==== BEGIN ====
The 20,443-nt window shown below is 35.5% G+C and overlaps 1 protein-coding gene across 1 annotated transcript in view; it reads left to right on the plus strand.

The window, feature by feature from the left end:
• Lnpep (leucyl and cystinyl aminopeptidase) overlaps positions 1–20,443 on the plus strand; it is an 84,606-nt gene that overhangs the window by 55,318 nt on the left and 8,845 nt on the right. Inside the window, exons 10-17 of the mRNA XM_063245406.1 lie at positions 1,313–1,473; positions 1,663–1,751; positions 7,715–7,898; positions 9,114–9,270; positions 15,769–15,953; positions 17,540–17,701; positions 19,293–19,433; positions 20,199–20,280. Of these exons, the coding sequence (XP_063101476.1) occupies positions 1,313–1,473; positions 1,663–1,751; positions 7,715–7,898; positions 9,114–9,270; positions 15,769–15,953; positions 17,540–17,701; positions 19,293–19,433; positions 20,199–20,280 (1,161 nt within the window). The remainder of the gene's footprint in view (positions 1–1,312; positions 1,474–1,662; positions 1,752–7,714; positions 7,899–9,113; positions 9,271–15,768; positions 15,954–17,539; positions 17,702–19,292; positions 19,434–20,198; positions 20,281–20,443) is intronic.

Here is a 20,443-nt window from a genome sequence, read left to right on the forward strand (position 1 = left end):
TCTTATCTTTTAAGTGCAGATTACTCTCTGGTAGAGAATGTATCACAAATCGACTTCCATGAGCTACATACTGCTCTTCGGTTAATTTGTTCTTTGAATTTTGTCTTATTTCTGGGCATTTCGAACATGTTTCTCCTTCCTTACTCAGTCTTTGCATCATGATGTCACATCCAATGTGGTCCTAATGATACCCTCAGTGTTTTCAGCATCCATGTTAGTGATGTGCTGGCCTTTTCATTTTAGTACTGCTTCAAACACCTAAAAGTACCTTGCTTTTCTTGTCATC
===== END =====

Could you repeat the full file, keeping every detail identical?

The 20,443-nt window shown below is 35.5% G+C and overlaps 1 protein-coding gene across 1 annotated transcript in view; it reads left to right on the plus strand.

The window, feature by feature from the left end:
• Lnpep (leucyl and cystinyl aminopeptidase) overlaps positions 1–20,443 on the plus strand; it is an 84,606-nt gene that overhangs the window by 55,318 nt on the left and 8,845 nt on the right. Inside the window, exons 10-17 of the mRNA XM_063245406.1 lie at positions 1,313–1,473; positions 1,663–1,751; positions 7,715–7,898; positions 9,114–9,270; positions 15,769–15,953; positions 17,540–17,701; positions 19,293–19,433; positions 20,199–20,280. Of these exons, the coding sequence (XP_063101476.1) occupies positions 1,313–1,473; positions 1,663–1,751; positions 7,715–7,898; positions 9,114–9,270; positions 15,769–15,953; positions 17,540–17,701; positions 19,293–19,433; positions 20,199–20,280 (1,161 nt within the window). The remainder of the gene's footprint in view (positions 1–1,312; positions 1,474–1,662; positions 1,752–7,714; positions 7,899–9,113; positions 9,271–15,768; positions 15,954–17,539; positions 17,702–19,292; positions 19,434–20,198; positions 20,281–20,443) is intronic.

Here is a 20,443-nt window from a genome sequence, read left to right on the forward strand (position 1 = left end):
TCTTATCTTTTAAGTGCAGATTACTCTCTGGTAGAGAATGTATCACAAATCGACTTCCATGAGCTACATACTGCTCTTCGGTTAATTTGTTCTTTGAATTTTGTCTTATTTCTGGGCATTTCGAACATGTTTCTCCTTCCTTACTCAGTCTTTGCATCATGATGTCACATCCAATGTGGTCCTAATGATACCCTCAGTGTTTTCAGCATCCATGTTAGTGATGTGCTGGCCTTTTCATTTTAGTACTGCTTCAAACACCTAAAAGTACCTTGCTTTTCTTGTCATC